Sunday, June 08, 2014
Tuesday, February 18, 2014
The poet R S Thomas was mentioned on Twitter recently. Seeing the tweet I was reminded I have neglected Thomas lately. In the 1990s and early 2000s I would find myself reading a Thomas poem at least once every month. References to R S Thomas in the media I read were frequent enough then to remind me of him. Quotes from his poetry cropped up in sermons and in the religious press.
The parishioners of the rural Essex villages I served in the early 1990s were aware I admired R S Thomas' work, presumably from references and quotes I used. A churchwarden who used to holiday on the Lleyn peninsula in Wales, where R S Thomas sometimes conducted church services, came back from a visit there one year and presented me with a copy of the Collected Poems, signed by the great man himself on an Easter Sunday! The book occupies pride of place on my study shelves but I see it's not been opened for a while.
The tweet I saw originated from a person who wrote that though an atheist she'd been moved to think again about faith by a Thomas poem. Thomas' poetry dwells often on mortality, opaqueness of meaning in, and the finitude of, life; the emptiness and fragility of human endeavour; the insignificance of humanity in the grand sweep of nature. Not for Thomas the confident assertion that humanity is the crown of God's creation. It's God's absence that is the most pressing reality of the world in the poetry of Thomas. But the most arresting moments - which are often the focus of the poem - are signals of a divine presence and love.
So why have I forgotten to read Thomas for the past decade? And perhaps I'm not the only Anglican to have left his poems on the shelf in those years.
My best guess at an answer is that we've been living through a decade when uncertainty and equivocation in matters of faith have fallen out of fashion. Churches which offer certainty about where God is and what He (sic) is doing right now are the ones which grow in size and dynamic and have a young age profile. The Church of England in its respective dioceses has been suffused from the top down with the clear light of corporate planning methods; beckoning parishes to the sunny uplands of continual improvement and growth. The theory is that if churches set themselves clear priorities, well - informed by their local context, and marshall their resources to achieve these goals effectively they will attract sufficient members and support to be sustainable and make a difference in their communities. There is evidence from the experience of early adopter dioceses such as London that this approach works on its own terms. So it has been rolled out across the whole Church of England.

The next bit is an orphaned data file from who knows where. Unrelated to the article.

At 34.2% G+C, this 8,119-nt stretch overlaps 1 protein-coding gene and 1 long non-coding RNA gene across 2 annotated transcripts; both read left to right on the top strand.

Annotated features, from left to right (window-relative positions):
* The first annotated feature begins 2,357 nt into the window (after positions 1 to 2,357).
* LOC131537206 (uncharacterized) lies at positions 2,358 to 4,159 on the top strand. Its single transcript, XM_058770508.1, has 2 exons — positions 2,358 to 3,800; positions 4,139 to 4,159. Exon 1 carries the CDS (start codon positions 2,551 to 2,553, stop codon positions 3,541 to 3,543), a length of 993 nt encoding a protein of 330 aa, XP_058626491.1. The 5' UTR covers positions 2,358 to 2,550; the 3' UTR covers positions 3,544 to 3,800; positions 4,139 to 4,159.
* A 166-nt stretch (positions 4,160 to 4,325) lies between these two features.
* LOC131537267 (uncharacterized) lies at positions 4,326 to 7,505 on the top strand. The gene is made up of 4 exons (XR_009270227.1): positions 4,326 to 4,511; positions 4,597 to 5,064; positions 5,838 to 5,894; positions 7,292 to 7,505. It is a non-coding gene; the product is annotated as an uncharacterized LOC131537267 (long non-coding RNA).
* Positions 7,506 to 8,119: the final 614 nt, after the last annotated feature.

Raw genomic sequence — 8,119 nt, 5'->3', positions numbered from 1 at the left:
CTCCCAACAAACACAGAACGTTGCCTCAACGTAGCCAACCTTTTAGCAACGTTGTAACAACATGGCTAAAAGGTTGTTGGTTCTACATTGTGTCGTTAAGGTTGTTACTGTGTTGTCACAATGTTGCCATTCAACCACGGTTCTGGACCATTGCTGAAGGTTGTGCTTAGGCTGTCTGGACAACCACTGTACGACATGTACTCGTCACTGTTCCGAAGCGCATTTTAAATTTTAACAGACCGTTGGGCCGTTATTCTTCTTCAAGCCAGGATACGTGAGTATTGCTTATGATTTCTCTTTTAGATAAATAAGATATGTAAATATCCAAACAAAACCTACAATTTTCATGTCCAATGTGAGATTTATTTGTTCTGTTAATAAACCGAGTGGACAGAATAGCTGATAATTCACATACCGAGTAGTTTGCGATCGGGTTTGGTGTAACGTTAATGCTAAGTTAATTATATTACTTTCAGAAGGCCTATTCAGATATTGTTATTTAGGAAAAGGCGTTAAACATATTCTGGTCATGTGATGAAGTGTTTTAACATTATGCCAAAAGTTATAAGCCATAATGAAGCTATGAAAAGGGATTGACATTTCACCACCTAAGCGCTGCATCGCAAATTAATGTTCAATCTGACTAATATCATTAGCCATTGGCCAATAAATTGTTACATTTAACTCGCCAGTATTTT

It's an approach which doesn't allow much room for uncertainty and equivocation about the "product" churches offer. Most of the Church's energy recently has been spent on marketing effectively. Senior church leaders are anxious for the parish clergy and local churches to get their act together in terms of "selling the product" to the people of England. Ironically what's driving this sales campaign is the unwillingness, increasing with each successive generation, of the mainstream of English society to prefer the product on offer. The Church of England's strategy appears as sustainable as if a major technology company had decided it need no longer invest in creating and innovating new products but instead devoted all its resources to marketing existing ones.
But aren't churches dealing with eternal truths which cannot be changed? I hear you protest. Surely the Church can't change its story? Well, yes actually. The essence and heart of the Christian narrative about life the universe and everything is that yes, the story can be utterly changed. The story hinges on an event of total narrative reversal - the resurrection of Christ from death. Its foundational event involved the total re- framing of the known human narrative and experience of God in that community upto that point. The dynamic of Christian life is in truth, or should be if genuinely Christian, a continual questioning and re - framing of the story so far.
Christian history contains many examples of this questioning and re - framing: the Protestant Reformation; or the virtual disappearance of eternal punishment of the unrepentant as a sermon theme in mainstream West European churches since the hell on earth of the First World War. The prominent themes of popular Christian preaching in mid - nineteenth century England would feel like a completely different religion if they were to be preached again in churches today.
So there is an imperative on the Church to question and re - frame the God story in far - reaching ways. If existing institutional forms of church fail to do this then we must hope it will happen elsewhere.
So back to R S Thomas and what the themes of his poetry might offer to the now urgent need of the Church of England. This is the need to become a church which really wants to rediscover and re-tell a new story of God. A story which connects in the world we have now. This will mean being a Church which ceases expending itself on ever more frantic efforts to repackage and promote a product long past obsolescence, a story which can no longer be heard.